ENGLEWOOD, Colo. — The best way Bradley Chubb copes with the his unfulfilled Broncos career requires faith.
Sometimes you have to believe in what you can't see.
"Being here the last couple of years and things not going as well as we wanted as an organization and as I wanted as a player, I feel like this is just the year to make everything happen," Chubb said Thursday after a voluntary OTA workout. "Man of my faith, I feel like you have to go through something bad to get to the good."
Chubb collided with adversity two of the past three seasons, missing 12 games in 2019 due to a torn ACL and 10 last season because of problems with both ankles that required surgery to remove bone spurs.
Of all the things that seemed impossible last season, Jerry Jeudy finishing with zero touchdowns and Chubb delivering no sacks remain the most incredulous. Chubb made the Pro Bowl in 2020, crept toward a monster contract, then his body betrayed him.
Now, he has reached a crossroads in his career, entering his fifth season. Perhaps no Broncos player has more at stake financially — return to stardom and Chubb could net a $25 million-a-year-contract or something similar on a franchise tag. Struggle with injuries, and he might be forced to take a one-year, make-good deal on the open market.
To Chubb's credit, he is keeping a narrow focus rather than getting lost in more questions than Rudyard Kipling's "If."
"I know I didn't put my best foot forward last year on the field," said Chubb, who posted 12 sacks as a rookie, but has been limited to 8.5 over his last 25 games. "That's what it comes down to, making plays, and doing things to help this organization win. I feel I wasn't in that position last year. My goal is to play 17 games and win as many as possible. That contract stuff is going to come. If you stress about it, that's when you end up doing things you don't need to be doing."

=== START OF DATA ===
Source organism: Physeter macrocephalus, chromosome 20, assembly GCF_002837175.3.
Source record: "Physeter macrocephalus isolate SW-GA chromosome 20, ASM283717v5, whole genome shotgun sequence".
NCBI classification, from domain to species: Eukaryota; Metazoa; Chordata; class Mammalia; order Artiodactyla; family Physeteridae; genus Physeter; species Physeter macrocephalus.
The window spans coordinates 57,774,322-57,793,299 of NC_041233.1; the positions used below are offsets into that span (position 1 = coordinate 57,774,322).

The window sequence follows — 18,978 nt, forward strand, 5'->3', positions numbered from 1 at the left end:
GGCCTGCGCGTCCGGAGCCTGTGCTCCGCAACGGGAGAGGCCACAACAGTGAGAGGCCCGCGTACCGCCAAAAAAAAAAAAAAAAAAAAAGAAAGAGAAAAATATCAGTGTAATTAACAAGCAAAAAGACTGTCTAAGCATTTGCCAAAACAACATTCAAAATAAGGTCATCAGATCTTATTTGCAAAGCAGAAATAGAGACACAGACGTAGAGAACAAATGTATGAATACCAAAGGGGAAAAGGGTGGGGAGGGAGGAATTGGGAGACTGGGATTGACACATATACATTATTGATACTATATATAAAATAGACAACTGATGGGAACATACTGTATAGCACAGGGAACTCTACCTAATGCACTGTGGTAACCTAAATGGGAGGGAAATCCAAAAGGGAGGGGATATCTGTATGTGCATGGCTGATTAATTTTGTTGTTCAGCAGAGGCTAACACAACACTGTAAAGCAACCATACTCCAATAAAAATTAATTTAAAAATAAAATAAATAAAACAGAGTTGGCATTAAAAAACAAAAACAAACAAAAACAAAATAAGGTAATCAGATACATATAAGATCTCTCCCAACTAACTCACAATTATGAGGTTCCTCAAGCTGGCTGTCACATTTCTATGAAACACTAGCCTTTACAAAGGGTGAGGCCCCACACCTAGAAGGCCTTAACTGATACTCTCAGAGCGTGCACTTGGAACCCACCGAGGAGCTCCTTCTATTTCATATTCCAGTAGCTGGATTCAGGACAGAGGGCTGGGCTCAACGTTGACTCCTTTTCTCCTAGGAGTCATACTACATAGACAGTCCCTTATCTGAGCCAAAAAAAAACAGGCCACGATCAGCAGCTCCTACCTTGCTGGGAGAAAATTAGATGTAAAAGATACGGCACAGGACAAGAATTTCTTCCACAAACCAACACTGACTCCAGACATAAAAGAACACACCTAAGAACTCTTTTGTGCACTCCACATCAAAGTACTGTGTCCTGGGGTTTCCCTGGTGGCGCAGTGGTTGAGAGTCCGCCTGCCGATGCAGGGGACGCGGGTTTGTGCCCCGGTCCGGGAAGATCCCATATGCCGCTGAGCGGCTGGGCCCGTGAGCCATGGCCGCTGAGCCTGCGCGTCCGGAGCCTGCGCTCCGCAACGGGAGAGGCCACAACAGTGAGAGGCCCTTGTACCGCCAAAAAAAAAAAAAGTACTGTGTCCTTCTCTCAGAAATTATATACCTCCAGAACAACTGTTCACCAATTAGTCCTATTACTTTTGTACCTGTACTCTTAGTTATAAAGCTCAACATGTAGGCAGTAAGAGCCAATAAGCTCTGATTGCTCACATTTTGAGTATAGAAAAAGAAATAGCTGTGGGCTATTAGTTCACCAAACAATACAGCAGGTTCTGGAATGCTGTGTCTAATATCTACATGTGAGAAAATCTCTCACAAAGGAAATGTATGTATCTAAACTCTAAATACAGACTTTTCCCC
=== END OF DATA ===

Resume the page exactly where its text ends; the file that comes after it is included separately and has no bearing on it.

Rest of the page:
The Broncos are living a new reality. With quarterback Russell Wilson as the face of the franchise — he recently bought a $26-million home in Cherry Hills, yet another sign of his desire to be a long-term fixture in Denver — anything less than a playoff berth will be a colossal disappointment. Two slogans have emerged this offseason: The Storm is Coming, painted in the weight room, and Win The West, plastered on t-shirts.
For Chubb, the Wilson addition has been like a trip into the past. He met Wilson in 2014 during his recruiting trip to North Carolina State when Wilson had his number retired.
"It was a quick little interaction. But when I found out we had him, it was crazy. I just jumped up and down," said Chubb, who was in class at N.C. State to finish his sociology degree to honor of a promise to his mother. "It's been great so far to see his leadership style and how he attacks every day. It's going to be fun for not only me to learn from him, but the O-line and receivers and for just everybody to have that energy he brings."
When Chubb is healthy, he remains an impact player. But the pressure to do so this year has increased. The Broncos paired free agent Randy Gregory with Chubb. Both feature tantalizing talent, but a wake of absences. Gregory, largely due to suspensions, has missed more games than he has played and will use the entire offseason to recuperate from rotator cuff surgery.
Can this pair turn potential into production?
"The sky is the limit," Chubb said. "It's going to break for us."